Scottsdale-based Kidstop prepares for Small Business Saturday

SCOTTSDALE, AZ – Kate Tanner can tell you all about the latest toy trends, though she doesn’t want to say which toys are the most popular.

“So, it’s not a ‘hot toy’ because sometimes that ‘hot toy’ doesn’t get approved by the Chief Toy Officer. That’s more the fun of Kidstop,” Tanner said. “You can come here and see what your kids like. Are they artistic? Do they like to build? Maybe they are outdoors. Maybe they are a little restless and need to get that extra energy out of them. We’ll help you find toys to help you learn.

Tanner is the owner of Kidstop Toys and Books in Scottsdale. She has owned and operated her small business for 24 years, employing local teenagers and getting to know generations of Arizona families.

“That tall young man is the third of the Carn family,” she said, pointing to one of the employees behind the register.

Tanner was preparing for Black Friday and Small Business Saturday when ABC15 interviewed her.

That day, Kidstop was full of grandparents and grandchildren, moms and daughters, and of course, toys. But not just any toys. Toys that customers won’t always find in supermarkets or just a click away on Amazon.

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“When you think about the community, Kidstop has grown so deeply and enriched everyone in our community,” Tanner said.

And that sense of community prevailed even in the most difficult economic times. When the pandemic hit in 2020, Kidstop moved its inventory online, building a strong web presence, Tanner said.

“We had people come in here right when we opened from COVID and say, ‘How are you? What can we do?’ And we thought, ‘Just tell people about us,'” Tanner said. “And our customers took handfuls of our catalog and handed them out.”

According to Tanner, as inflation rose in the fall, business was slower. But she also turned a corner, making sure Kidstop is full of treats under $25 for parents who are especially concerned about their holiday budget.

“We’re trying to make sure that that $25 to $45 spot is protected. Because it’s a little bit more convenient than the more expensive toys,” she said. a little more even.”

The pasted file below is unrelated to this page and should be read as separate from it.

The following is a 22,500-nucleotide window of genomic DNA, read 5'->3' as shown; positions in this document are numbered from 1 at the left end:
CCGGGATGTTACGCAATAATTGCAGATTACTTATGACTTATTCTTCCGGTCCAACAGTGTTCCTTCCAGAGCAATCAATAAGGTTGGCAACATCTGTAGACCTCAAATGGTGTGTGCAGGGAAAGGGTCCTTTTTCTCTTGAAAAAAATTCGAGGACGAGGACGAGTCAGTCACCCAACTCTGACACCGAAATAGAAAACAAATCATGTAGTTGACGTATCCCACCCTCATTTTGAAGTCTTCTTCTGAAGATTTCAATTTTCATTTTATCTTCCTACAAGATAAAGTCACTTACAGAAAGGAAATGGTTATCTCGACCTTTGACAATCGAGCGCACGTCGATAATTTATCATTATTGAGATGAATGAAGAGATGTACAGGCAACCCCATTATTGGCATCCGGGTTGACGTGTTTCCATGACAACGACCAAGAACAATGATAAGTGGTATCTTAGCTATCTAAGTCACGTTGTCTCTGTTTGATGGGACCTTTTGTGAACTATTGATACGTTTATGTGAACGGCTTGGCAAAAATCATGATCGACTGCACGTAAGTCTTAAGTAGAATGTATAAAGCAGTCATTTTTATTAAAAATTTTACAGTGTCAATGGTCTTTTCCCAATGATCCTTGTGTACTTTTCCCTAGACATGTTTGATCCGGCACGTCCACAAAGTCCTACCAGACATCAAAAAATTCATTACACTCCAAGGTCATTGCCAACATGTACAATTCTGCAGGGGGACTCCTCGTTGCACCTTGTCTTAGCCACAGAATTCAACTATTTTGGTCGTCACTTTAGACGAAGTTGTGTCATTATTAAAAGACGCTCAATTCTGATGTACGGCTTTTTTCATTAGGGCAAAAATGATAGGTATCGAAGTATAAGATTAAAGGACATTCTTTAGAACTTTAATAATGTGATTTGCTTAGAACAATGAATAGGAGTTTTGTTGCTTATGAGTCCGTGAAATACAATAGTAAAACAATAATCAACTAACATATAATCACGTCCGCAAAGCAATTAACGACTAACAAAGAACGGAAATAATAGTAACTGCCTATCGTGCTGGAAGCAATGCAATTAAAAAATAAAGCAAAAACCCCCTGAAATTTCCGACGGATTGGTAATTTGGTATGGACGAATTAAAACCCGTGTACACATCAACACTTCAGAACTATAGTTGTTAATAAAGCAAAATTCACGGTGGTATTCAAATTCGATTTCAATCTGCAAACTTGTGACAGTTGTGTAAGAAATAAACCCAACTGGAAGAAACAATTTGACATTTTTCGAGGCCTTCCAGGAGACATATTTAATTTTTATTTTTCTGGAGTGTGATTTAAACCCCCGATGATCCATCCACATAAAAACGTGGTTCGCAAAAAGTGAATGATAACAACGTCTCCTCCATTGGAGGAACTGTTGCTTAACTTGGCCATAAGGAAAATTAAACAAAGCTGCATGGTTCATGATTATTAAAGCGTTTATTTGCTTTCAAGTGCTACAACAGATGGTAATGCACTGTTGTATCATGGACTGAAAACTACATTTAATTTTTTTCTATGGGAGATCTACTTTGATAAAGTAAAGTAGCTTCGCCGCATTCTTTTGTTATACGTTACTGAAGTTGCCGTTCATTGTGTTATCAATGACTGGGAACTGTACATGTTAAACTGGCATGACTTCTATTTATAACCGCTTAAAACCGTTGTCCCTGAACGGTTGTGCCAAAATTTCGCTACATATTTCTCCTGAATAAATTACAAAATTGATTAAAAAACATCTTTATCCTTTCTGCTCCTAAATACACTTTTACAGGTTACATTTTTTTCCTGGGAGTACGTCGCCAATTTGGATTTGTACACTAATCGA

Tanner said she also looks for toys that will last.

“I always challenge people and say how many hours did you have fun?” Tanner said. “You know the old joke? ‘The box is more fun than the toy.'” I cringe.

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And it’s Tanner’s attention to detail, she says, that keeps customers coming back. Kidstop wraps gifts for free and includes a special fun fete on top, a signature detail for parents and their kids.

“Our gift wrapping has been free from day one because we don’t do a loyalty program,” she said.

Her client’s children know when the presents are from “Miss Kate” because of the crumpled paper on top, so some families request that the crumpled paper be removed during the holidays.

“At Christmas time, they don’t want our signature on top, because that’s where the toys come from,” Tanner said. “So, employees think it’s just great right now that they don’t have to finish wrapping.”

Valley owned and operated stores like Kidstop benefit from consumers shopping locally on Small Business Saturdays.

According to statistics from Local First Arizona, a statewide nonprofit that works to support local Arizona businesses, for every $100 spent at a local business, $45 of it stays in the local economy.

“But the same $100 spent on a national brand, we only keep about $13,” said Sophia Lovash, director of retail operations for Local First Arizona. “When you shop local, you can support jobs. And our local business owners hire local print shops, local accountants, local graphic designers. So that this fund can recirculate as many times as we need. And we all benefit from it. “

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Lovasch said Local First Arizona currently has more than 3,000 local businesses, including Kidstop, and there are many ways to support locally owned and operated businesses at Small Business Saturday and beyond. Additionally, she noted that shopping local means supporting members of your community.

“They’re going to have conversations with you, they’re going to get to know you,” Lovash said. “They will get [to know] you by name. And it really is a more personal experience. “

And Kidstop, to its credit, offers an enjoyable experience for shoppers looking for baby toys, something for mom, grandma, dad, and even the family dog.

“When you work with people who are trying to help you and promote you, you give and they give back,” Tanner said. “It’s the way we work.”


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